(PDFFAs) provide operation in the 1.3m telecom window. Even though EDFAs have shifted the interest to the
1.55m telecom window, there is interest in operating in the 1.3 range because about 50Mkm of the network
worldwide was designed for operation at the 1.31m window .
An alternative to fiber amplifiers is optical amplifiers. Semiconductor Optical Amplifiers (SOAs) have
many features that make them advantageous to use in all-optical functions. This would be necessary if optical
networks become developed with large-traffic-handling capabilities; however, SOAs compare unfavorably with
EDFAs when being considered for fiber optic networks. SOAs experience polarization sensitivity and exhibit
nonlinear distortions that prevent them from currently being used in practical systems. At this time there are no
optical amplifiers that compare favorably with fiber amplifiers but there is potential for Planar Waveguied
Optical Amplifiers to provide an inexpensive alternative in the future.
Simplified Drawing of a Semi-
Conductor Optical Amplifier
Available online at:
(a) Description of laser diode
II) System Amplification Overviews
A) Long haul system requirements
1) Introduction to EDFA Amplifiers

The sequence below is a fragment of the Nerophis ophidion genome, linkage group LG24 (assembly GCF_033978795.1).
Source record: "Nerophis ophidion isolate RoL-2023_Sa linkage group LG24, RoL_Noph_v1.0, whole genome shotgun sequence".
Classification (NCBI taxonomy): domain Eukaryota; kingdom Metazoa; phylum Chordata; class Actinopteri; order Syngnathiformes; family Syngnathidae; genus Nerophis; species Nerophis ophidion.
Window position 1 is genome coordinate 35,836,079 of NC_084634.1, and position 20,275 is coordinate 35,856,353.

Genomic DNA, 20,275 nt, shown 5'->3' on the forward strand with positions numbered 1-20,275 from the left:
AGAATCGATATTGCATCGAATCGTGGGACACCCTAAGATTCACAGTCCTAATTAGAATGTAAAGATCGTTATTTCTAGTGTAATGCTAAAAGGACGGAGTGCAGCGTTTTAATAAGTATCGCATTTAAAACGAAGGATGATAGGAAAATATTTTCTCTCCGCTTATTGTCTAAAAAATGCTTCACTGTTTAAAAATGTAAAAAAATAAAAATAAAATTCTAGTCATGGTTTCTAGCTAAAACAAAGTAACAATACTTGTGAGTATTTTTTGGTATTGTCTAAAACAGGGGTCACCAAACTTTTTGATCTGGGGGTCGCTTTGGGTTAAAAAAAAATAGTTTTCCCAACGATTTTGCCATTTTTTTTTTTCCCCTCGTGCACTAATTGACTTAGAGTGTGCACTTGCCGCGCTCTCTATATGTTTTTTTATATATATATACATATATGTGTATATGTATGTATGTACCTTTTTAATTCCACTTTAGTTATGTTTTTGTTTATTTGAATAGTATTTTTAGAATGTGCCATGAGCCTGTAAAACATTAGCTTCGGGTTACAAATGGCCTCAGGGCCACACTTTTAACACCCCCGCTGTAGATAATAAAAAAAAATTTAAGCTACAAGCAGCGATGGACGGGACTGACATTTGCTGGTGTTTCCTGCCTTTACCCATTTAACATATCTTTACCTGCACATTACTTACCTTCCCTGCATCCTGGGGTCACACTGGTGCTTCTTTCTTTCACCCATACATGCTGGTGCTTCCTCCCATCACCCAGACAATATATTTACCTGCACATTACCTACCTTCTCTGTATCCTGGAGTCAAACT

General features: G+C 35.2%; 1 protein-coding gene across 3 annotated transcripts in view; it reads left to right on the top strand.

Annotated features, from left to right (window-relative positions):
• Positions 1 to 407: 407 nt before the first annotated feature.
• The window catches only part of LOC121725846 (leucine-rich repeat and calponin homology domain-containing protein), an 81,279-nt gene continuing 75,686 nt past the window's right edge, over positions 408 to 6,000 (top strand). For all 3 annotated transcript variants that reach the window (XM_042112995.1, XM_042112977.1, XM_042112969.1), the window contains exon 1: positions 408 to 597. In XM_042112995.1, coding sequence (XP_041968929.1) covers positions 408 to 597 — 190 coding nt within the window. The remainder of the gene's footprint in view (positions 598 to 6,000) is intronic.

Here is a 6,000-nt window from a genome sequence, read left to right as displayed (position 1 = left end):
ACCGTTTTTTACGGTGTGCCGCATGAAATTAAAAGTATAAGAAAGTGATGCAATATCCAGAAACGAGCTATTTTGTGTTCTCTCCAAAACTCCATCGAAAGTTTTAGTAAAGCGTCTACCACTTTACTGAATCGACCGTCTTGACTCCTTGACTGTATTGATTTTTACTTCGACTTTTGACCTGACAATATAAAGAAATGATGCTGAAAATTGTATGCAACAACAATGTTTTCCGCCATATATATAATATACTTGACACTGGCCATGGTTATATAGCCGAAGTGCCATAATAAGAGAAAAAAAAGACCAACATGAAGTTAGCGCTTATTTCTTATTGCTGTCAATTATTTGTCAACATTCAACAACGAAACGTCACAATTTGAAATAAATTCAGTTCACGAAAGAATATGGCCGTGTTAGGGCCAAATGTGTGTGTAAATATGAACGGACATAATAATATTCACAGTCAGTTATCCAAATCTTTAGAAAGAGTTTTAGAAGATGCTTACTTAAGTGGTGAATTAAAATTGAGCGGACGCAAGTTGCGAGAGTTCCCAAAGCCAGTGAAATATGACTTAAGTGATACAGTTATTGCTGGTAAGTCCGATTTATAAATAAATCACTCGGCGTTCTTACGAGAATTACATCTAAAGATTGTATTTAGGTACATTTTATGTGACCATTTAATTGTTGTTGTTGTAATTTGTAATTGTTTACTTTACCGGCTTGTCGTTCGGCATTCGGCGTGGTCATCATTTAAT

(a) Erbium Dope Fiber-Optic Amplifiers
With the huge growth in dense wavelength-division multiplexing, which is the transmission of a large
number of wavelengths located in a small region of bandwidth, a device called an erbium doped fiber amplifiers
(EDFAs) have been used for amplification over the long haul. One of the benefits to EDFAs is the lack of a
need for conventional repeaters, which can be very costly. The basic workings of an EDFA consist of a section
of fiber being doped with erbium, a length of roughly three meters. Erbium has atomic energy levels, which are
excellent for amplifying light (around 1550 nanometers). A pump laser is used to inject energy into the doped
section of fiber. As the un-amplified light enters the doped region of the fiber, the erbium atoms are excited.
This causes the stored energy to be released as amplified light at the same wavelength as the un-amplified light.
This happens continually down the entire doped region. Here is a simple diagram illustrating the process: